The Employment Appeal Tribunal has recently confirmed in Singh v Metroline Limited,  that an employer’s refusal to pay an employee contractual sick pay in certain specific circumstances, was a fundamental breach of contract entitling him to claim constructive dismissal.


The employee, Mr Singh, worked for Metroline as a bus driver. He was invited to attend a disciplinary meeting on 24 January 2017 and the next day he was signed off sick by his GP and he produced a Fit Note.  Whilst absent, an occupational health report was obtained, which did not suggest the illness was false. However, Metroline decided to withhold company sick pay and pay Mr Singh Statutory Sick Pay (SSP) only, as they believed that he was off sick purely to avoid attending the disciplinary hearing.

Metroline’s terms and conditions stated that they could withhold or stop company sick pay “where a thorough investigation has revealed that the absence was not genuine” and that “company sick pay may be withheld, for example, if an employee…submits a false plea of sickness” i.e. failure to provide documents to prove sickness. Mr Singh’s failure to attend a disciplinary hearing was not a prescribed reason set out in the terms and conditions which would allow the company to withhold company sick pay.

In addition, Metroline’s disciplinary policy and procedure stated that “where an employee fails to carry out a reasonable and lawful instruction…an employee can be suspended…normally with pay… except in the circumstances where the employee has deemed to reported sick as a hindrance to…the disciplinary process…when it will be without pay”. In this case, there was no indication that Metroline attempted to suspend Mr Singh.

On 15 March 2017 Mr Singh resigned and subsequently brought a claim for constructive dismissal, alleging that the failure to pay him company sick pay was a fundamental breach of his employment contract.

What is constructive dismissal?

Constructive dismissal claims are difficult claims to bring. The burden is on the employee to show firstly, there was a fundamental breach (a breach so serious that it goes to the very root of the contract) and secondly, they promptly resigned in response to this breach.

What did the Employment Tribunal (ET) Decide?

The ET held that whilst Metroline had breached Mr Singh’s employment contract, it was not a fundamental breach as the evidence suggested Metroline intended to continue the employment relationship by “encouraging” Mr Singh engage in a disciplinary process. Mr Singh subsequently appealed to the Employment Appeal Tribunal.

What did the Employment Appeal Tribunal (EAT) Decide?

The EAT decided that the ET’s decision that the breach of contract was not fundamental was wrong, saying that this was an error in law. The EAT held that the fundamental breach in this case, was reducing Mr Singh’s pay by such a significant degree (by paying SSP instead of company sick pay) even though there were contractual provisions which would allow the company to deal with the situation if they thought the employee was not genuinely unwell. Mr Singh could have been suspended without pay, but Metroline did not exercise this option. Metroline had therefore committed a fundamental breach of Mr Singh’s employment contract.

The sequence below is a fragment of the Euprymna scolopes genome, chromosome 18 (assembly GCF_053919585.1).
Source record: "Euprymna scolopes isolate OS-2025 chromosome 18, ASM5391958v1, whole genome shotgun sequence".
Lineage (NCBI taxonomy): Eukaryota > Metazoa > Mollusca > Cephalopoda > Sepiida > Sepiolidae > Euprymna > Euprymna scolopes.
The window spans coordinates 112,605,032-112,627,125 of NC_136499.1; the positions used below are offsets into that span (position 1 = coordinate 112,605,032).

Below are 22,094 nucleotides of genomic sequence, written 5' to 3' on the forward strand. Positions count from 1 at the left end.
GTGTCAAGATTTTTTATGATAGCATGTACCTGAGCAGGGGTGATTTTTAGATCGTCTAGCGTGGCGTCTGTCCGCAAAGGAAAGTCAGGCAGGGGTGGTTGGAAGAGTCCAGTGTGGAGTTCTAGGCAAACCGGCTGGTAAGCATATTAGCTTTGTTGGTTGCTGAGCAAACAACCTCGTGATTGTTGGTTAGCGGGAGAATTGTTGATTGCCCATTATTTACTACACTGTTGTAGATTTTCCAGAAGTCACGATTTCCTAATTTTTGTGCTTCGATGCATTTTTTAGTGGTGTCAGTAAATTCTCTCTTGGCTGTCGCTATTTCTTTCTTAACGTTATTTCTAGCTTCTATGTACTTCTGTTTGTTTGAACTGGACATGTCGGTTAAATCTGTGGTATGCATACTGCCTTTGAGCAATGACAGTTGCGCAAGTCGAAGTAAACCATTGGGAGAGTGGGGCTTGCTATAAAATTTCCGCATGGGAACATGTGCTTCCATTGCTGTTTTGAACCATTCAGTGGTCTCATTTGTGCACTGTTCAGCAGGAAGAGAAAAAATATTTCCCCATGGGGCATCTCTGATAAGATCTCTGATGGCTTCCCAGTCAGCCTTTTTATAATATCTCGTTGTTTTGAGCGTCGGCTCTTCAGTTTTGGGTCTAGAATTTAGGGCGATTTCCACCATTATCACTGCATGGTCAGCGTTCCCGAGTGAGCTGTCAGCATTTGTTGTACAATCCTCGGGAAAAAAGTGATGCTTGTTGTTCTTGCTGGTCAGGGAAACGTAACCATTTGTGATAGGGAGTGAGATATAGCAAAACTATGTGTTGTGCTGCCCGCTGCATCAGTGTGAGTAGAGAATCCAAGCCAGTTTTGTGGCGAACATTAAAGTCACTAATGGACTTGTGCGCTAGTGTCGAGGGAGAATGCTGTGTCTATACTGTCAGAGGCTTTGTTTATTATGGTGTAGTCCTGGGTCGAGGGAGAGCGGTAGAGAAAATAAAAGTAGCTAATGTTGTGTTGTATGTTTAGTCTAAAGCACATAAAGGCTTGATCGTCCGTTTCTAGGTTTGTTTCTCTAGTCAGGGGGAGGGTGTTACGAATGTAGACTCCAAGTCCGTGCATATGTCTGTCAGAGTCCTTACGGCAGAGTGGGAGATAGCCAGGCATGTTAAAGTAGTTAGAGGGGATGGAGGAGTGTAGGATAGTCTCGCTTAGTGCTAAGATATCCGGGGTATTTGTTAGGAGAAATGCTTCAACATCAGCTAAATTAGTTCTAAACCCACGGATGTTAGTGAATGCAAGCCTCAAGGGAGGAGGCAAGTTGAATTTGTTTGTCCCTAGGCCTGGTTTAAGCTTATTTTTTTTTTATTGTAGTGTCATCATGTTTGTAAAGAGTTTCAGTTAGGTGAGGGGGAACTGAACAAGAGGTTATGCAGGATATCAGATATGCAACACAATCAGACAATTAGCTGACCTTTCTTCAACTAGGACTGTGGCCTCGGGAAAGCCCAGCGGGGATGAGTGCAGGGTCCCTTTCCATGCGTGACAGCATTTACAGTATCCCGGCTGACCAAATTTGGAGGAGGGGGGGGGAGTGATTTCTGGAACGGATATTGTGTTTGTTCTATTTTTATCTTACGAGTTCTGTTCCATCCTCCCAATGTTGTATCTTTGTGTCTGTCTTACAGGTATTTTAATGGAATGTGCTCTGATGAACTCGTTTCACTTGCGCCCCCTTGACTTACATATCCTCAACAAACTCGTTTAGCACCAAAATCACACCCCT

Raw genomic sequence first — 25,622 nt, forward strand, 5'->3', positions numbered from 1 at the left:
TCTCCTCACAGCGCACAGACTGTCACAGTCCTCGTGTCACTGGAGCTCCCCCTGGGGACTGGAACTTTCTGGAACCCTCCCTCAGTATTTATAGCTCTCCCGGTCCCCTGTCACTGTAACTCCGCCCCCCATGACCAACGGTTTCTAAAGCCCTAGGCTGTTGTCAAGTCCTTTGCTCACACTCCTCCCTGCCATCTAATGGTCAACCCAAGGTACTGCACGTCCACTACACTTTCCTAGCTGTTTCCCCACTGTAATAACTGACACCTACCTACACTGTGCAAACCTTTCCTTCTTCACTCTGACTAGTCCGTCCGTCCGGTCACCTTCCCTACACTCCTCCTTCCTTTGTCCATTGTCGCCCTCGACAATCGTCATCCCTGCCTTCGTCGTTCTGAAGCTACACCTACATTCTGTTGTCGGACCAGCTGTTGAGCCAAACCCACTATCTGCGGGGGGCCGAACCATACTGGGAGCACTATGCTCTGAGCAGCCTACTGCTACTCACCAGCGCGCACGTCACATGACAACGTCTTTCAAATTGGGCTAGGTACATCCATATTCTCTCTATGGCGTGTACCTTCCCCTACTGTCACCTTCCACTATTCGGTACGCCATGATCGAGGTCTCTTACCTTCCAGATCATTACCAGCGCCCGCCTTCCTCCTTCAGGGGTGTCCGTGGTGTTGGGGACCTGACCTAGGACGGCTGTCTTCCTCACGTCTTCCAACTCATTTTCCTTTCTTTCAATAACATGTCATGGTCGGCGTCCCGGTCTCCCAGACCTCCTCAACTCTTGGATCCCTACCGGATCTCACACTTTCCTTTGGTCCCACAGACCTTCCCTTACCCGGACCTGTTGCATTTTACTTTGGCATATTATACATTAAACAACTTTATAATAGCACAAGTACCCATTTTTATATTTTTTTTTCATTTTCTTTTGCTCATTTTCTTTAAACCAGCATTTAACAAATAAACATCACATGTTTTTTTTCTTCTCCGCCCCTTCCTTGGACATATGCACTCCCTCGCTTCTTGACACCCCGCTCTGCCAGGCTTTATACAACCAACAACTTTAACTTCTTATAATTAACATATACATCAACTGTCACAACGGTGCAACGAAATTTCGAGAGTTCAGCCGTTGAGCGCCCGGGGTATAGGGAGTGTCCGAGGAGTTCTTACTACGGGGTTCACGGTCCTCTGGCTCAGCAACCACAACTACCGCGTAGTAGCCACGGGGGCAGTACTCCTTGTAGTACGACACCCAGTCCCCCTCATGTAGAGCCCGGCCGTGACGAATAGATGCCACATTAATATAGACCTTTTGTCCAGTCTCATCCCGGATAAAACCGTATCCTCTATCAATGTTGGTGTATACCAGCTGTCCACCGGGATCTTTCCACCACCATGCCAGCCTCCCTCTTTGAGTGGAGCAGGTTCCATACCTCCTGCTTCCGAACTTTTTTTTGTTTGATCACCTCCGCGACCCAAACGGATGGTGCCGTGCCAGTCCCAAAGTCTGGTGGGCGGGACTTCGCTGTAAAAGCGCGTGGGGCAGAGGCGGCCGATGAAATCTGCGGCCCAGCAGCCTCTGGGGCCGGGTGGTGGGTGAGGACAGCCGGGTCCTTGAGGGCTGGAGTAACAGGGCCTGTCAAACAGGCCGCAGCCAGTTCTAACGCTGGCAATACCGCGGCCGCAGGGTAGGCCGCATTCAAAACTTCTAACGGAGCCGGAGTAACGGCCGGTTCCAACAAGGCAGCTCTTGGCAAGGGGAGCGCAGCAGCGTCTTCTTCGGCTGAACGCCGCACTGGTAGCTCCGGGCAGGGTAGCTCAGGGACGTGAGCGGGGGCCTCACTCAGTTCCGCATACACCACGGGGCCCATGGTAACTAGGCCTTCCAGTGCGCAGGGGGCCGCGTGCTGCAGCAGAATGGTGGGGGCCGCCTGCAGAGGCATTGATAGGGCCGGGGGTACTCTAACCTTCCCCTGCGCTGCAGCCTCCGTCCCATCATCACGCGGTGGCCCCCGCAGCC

The EAT have now left it for the ET to decide the other component necessary for constructive dismissal – did Mr Singh resign, at least in part, in response to the breach?

Lessons for employers

The EAT’s decision here indicates that an employer’s wider intentions to continue the employment contract are not as relevant as looking at whether there has been a fundamental breach of contract.

This case acts as a warning to employers who suspect that an employee is not giving genuine reasons for their absence.  Had Metroline taken their time to gather evidence and carry out an investigation to see if they could establish that Mr Singh was avoiding the disciplinary hearing, they may have been able to withhold sick pay or even summarily dismiss Mr Singh on the grounds of dishonesty.

Another option if they wanted to cut his pay was to use the provisions detailed in Metroline’s disciplinary policy and procedure and suspend Mr Singh without pay. Had Metroline taken the time to review these contractual provisions and procedures and exercise this power properly, they may have avoided this constructive dismissal claim.

It is ironic that they had at their disposal contractual provisions to help them in these circumstances but did not use them or use them appropriately.

This is not an uncommon scenario that employers face and it can frustrate a disciplinary process and make it very difficult to proceed.  It is sometimes possible to proceed with a disciplinary hearing, even if the employee has gone off sick. To try and secure a sick employee’s participation with the process, disciplinary hearings can be modified. Such modifications can include: where and how the hearing is held; the structure and timing of the hearing; who is allowed to accompany the employee; the role the companion takes in the hearing; making written submissions in addition or in the alternative to attending a hearing in person. In rarer cases, it could even be necessary to proceed with a disciplinary hearing without the employee present. However, it is recommended that you seek legal advice before proceeding under this route.

If you would like assistance with disciplinary proceedings or you would like advice on any other employment matters, you can contact one of the Employment Team.